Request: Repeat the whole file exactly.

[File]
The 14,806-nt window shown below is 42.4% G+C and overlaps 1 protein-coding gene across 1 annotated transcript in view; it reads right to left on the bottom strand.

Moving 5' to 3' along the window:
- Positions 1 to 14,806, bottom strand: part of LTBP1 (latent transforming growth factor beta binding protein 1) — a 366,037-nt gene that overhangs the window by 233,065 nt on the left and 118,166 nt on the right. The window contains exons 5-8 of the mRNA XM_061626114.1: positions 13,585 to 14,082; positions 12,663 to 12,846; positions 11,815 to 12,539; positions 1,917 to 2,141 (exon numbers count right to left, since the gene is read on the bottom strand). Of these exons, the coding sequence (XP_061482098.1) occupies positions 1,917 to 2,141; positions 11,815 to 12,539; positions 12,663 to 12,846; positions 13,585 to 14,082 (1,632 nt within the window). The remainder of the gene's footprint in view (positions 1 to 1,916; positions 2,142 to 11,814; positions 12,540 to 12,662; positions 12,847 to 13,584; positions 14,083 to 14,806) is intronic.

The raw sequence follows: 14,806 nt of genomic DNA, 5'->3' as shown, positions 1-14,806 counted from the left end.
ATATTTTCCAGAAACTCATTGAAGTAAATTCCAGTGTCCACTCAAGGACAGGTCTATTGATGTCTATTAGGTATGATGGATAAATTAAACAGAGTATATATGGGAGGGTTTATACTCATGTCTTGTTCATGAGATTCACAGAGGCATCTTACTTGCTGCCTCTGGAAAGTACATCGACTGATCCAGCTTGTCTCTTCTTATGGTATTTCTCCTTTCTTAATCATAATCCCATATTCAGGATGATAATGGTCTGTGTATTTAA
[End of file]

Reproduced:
The 14,806-nt window shown below is 42.4% G+C and overlaps 1 protein-coding gene across 1 annotated transcript in view; it reads right to left on the bottom strand.

Moving 5' to 3' along the window:
- Positions 1 to 14,806, bottom strand: part of LTBP1 (latent transforming growth factor beta binding protein 1) — a 366,037-nt gene that overhangs the window by 233,065 nt on the left and 118,166 nt on the right. The window contains exons 5-8 of the mRNA XM_061626114.1: positions 13,585 to 14,082; positions 12,663 to 12,846; positions 11,815 to 12,539; positions 1,917 to 2,141 (exon numbers count right to left, since the gene is read on the bottom strand). Of these exons, the coding sequence (XP_061482098.1) occupies positions 1,917 to 2,141; positions 11,815 to 12,539; positions 12,663 to 12,846; positions 13,585 to 14,082 (1,632 nt within the window). The remainder of the gene's footprint in view (positions 1 to 1,916; positions 2,142 to 11,814; positions 12,540 to 12,662; positions 12,847 to 13,584; positions 14,083 to 14,806) is intronic.

The raw sequence follows: 14,806 nt of genomic DNA, 5'->3' as shown, positions 1-14,806 counted from the left end.
ATATTTTCCAGAAACTCATTGAAGTAAATTCCAGTGTCCACTCAAGGACAGGTCTATTGATGTCTATTAGGTATGATGGATAAATTAAACAGAGTATATATGGGAGGGTTTATACTCATGTCTTGTTCATGAGATTCACAGAGGCATCTTACTTGCTGCCTCTGGAAAGTACATCGACTGATCCAGCTTGTCTCTTCTTATGGTATTTCTCCTTTCTTAATCATAATCCCATATTCAGGATGATAATGGTCTGTGTATTTAA